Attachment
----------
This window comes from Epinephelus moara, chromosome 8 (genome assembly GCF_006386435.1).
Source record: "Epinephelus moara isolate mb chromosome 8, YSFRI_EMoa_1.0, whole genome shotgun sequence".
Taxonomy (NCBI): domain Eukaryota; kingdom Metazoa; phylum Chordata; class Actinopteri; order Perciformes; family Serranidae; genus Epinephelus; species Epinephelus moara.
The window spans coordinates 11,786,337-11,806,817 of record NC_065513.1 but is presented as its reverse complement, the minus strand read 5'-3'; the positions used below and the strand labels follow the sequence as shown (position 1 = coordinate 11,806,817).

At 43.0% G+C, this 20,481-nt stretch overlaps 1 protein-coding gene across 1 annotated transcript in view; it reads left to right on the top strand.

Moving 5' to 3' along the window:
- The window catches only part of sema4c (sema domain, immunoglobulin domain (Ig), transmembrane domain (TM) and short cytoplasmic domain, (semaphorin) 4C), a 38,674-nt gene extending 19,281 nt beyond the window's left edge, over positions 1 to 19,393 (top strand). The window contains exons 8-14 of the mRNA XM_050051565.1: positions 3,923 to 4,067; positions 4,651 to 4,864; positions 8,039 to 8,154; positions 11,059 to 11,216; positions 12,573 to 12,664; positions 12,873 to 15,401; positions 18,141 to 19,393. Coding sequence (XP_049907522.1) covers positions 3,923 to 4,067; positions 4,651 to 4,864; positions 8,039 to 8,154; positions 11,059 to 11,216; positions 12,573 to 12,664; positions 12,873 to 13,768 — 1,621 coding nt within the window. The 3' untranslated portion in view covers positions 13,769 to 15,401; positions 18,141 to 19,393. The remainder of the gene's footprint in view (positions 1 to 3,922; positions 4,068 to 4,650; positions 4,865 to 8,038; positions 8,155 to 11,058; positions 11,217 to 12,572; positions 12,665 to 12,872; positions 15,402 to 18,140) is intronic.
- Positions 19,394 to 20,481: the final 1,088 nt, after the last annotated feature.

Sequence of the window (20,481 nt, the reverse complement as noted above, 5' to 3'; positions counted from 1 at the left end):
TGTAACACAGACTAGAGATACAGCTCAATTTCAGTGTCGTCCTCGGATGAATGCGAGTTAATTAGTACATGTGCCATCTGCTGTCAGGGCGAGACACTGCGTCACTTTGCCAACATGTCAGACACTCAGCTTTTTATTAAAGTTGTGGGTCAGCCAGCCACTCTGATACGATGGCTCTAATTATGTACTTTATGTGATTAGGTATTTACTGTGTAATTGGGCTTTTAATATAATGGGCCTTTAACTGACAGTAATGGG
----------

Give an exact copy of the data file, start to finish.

This window comes from Epinephelus moara, chromosome 8 (genome assembly GCF_006386435.1).
Source record: "Epinephelus moara isolate mb chromosome 8, YSFRI_EMoa_1.0, whole genome shotgun sequence".
Taxonomy (NCBI): domain Eukaryota; kingdom Metazoa; phylum Chordata; class Actinopteri; order Perciformes; family Serranidae; genus Epinephelus; species Epinephelus moara.
The window spans coordinates 11,786,337-11,806,817 of record NC_065513.1 but is presented as its reverse complement, the minus strand read 5'-3'; the positions used below and the strand labels follow the sequence as shown (position 1 = coordinate 11,806,817).

At 43.0% G+C, this 20,481-nt stretch overlaps 1 protein-coding gene across 1 annotated transcript in view; it reads left to right on the top strand.

Moving 5' to 3' along the window:
- The window catches only part of sema4c (sema domain, immunoglobulin domain (Ig), transmembrane domain (TM) and short cytoplasmic domain, (semaphorin) 4C), a 38,674-nt gene extending 19,281 nt beyond the window's left edge, over positions 1 to 19,393 (top strand). The window contains exons 8-14 of the mRNA XM_050051565.1: positions 3,923 to 4,067; positions 4,651 to 4,864; positions 8,039 to 8,154; positions 11,059 to 11,216; positions 12,573 to 12,664; positions 12,873 to 15,401; positions 18,141 to 19,393. Coding sequence (XP_049907522.1) covers positions 3,923 to 4,067; positions 4,651 to 4,864; positions 8,039 to 8,154; positions 11,059 to 11,216; positions 12,573 to 12,664; positions 12,873 to 13,768 — 1,621 coding nt within the window. The 3' untranslated portion in view covers positions 13,769 to 15,401; positions 18,141 to 19,393. The remainder of the gene's footprint in view (positions 1 to 3,922; positions 4,068 to 4,650; positions 4,865 to 8,038; positions 8,155 to 11,058; positions 11,217 to 12,572; positions 12,665 to 12,872; positions 15,402 to 18,140) is intronic.
- Positions 19,394 to 20,481: the final 1,088 nt, after the last annotated feature.

Sequence of the window (20,481 nt, the reverse complement as noted above, 5' to 3'; positions counted from 1 at the left end):
TGTAACACAGACTAGAGATACAGCTCAATTTCAGTGTCGTCCTCGGATGAATGCGAGTTAATTAGTACATGTGCCATCTGCTGTCAGGGCGAGACACTGCGTCACTTTGCCAACATGTCAGACACTCAGCTTTTTATTAAAGTTGTGGGTCAGCCAGCCACTCTGATACGATGGCTCTAATTATGTACTTTATGTGATTAGGTATTTACTGTGTAATTGGGCTTTTAATATAATGGGCCTTTAACTGACAGTAATGGG